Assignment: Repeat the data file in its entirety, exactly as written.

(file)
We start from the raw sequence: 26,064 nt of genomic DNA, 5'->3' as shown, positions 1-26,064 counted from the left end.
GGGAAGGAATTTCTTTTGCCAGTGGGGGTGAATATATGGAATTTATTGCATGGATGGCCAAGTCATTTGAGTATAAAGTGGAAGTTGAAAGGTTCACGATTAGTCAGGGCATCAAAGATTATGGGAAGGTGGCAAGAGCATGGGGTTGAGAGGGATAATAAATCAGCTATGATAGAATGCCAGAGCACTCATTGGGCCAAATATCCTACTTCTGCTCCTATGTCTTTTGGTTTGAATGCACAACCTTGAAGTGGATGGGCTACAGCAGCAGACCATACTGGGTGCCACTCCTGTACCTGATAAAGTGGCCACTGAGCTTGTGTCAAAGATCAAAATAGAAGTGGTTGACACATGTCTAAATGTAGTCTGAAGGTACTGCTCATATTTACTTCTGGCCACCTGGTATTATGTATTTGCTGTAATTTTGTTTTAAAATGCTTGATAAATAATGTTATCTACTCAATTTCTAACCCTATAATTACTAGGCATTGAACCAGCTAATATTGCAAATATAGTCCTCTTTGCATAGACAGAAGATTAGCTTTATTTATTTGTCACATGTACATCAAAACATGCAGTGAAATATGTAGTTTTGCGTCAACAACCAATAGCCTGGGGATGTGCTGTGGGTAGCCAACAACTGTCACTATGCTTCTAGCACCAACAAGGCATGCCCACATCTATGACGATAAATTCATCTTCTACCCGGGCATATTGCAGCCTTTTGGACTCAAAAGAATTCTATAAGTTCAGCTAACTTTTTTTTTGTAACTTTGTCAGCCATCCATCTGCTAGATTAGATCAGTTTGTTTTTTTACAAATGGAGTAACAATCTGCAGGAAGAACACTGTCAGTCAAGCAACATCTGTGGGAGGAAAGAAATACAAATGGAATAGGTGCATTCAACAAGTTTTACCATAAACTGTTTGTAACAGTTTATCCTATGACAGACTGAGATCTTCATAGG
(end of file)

We start from the raw sequence: 26,064 nt of genomic DNA, 5'->3' as shown, positions 1-26,064 counted from the left end.
GGGAAGGAATTTCTTTTGCCAGTGGGGGTGAATATATGGAATTTATTGCATGGATGGCCAAGTCATTTGAGTATAAAGTGGAAGTTGAAAGGTTCACGATTAGTCAGGGCATCAAAGATTATGGGAAGGTGGCAAGAGCATGGGGTTGAGAGGGATAATAAATCAGCTATGATAGAATGCCAGAGCACTCATTGGGCCAAATATCCTACTTCTGCTCCTATGTCTTTTGGTTTGAATGCACAACCTTGAAGTGGATGGGCTACAGCAGCAGACCATACTGGGTGCCACTCCTGTACCTGATAAAGTGGCCACTGAGCTTGTGTCAAAGATCAAAATAGAAGTGGTTGACACATGTCTAAATGTAGTCTGAAGGTACTGCTCATATTTACTTCTGGCCACCTGGTATTATGTATTTGCTGTAATTTTGTTTTAAAATGCTTGATAAATAATGTTATCTACTCAATTTCTAACCCTATAATTACTAGGCATTGAACCAGCTAATATTGCAAATATAGTCCTCTTTGCATAGACAGAAGATTAGCTTTATTTATTTGTCACATGTACATCAAAACATGCAGTGAAATATGTAGTTTTGCGTCAACAACCAATAGCCTGGGGATGTGCTGTGGGTAGCCAACAACTGTCACTATGCTTCTAGCACCAACAAGGCATGCCCACATCTATGACGATAAATTCATCTTCTACCCGGGCATATTGCAGCCTTTTGGACTCAAAAGAATTCTATAAGTTCAGCTAACTTTTTTTTTGTAACTTTGTCAGCCATCCATCTGCTAGATTAGATCAGTTTGTTTTTTTACAAATGGAGTAACAATCTGCAGGAAGAACACTGTCAGTCAAGCAACATCTGTGGGAGGAAAGAAATACAAATGGAATAGGTGCATTCAACAAGTTTTACCATAAACTGTTTGTAACAGTTTATCCTATGACAGACTGAGATCTTCATAGG